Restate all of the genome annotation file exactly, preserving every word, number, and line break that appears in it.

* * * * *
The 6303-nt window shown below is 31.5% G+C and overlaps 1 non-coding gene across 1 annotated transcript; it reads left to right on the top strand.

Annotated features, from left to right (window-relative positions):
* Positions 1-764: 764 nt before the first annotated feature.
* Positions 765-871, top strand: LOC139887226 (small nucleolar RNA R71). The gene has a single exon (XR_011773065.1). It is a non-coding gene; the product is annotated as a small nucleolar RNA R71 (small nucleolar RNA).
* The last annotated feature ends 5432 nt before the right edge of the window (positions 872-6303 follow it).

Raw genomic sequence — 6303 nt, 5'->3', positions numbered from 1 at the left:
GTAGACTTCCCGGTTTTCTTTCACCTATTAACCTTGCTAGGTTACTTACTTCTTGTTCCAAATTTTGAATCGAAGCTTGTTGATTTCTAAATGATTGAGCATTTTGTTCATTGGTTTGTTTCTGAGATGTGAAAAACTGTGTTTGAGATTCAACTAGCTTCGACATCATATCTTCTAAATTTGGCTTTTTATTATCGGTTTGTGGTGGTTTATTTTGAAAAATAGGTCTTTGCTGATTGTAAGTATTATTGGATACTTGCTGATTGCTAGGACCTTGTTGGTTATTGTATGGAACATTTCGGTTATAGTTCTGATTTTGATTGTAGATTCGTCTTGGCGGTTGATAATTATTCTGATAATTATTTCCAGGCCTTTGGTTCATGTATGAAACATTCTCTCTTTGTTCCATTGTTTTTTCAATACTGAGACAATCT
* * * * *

The 6303-nt window shown below is 31.5% G+C and overlaps 1 non-coding gene across 1 annotated transcript; it reads left to right on the top strand.

Annotated features, from left to right (window-relative positions):
* Positions 1-764: 764 nt before the first annotated feature.
* Positions 765-871, top strand: LOC139887226 (small nucleolar RNA R71). The gene has a single exon (XR_011773065.1). It is a non-coding gene; the product is annotated as a small nucleolar RNA R71 (small nucleolar RNA).
* The last annotated feature ends 5432 nt before the right edge of the window (positions 872-6303 follow it).

Raw genomic sequence — 6303 nt, 5'->3', positions numbered from 1 at the left:
GTAGACTTCCCGGTTTTCTTTCACCTATTAACCTTGCTAGGTTACTTACTTCTTGTTCCAAATTTTGAATCGAAGCTTGTTGATTTCTAAATGATTGAGCATTTTGTTCATTGGTTTGTTTCTGAGATGTGAAAAACTGTGTTTGAGATTCAACTAGCTTCGACATCATATCTTCTAAATTTGGCTTTTTATTATCGGTTTGTGGTGGTTTATTTTGAAAAATAGGTCTTTGCTGATTGTAAGTATTATTGGATACTTGCTGATTGCTAGGACCTTGTTGGTTATTGTATGGAACATTTCGGTTATAGTTCTGATTTTGATTGTAGATTCGTCTTGGCGGTTGATAATTATTCTGATAATTATTTCCAGGCCTTTGGTTCATGTATGAAACATTCTCTCTTTGTTCCATTGTTTTTTCAATACTGAGACAATCT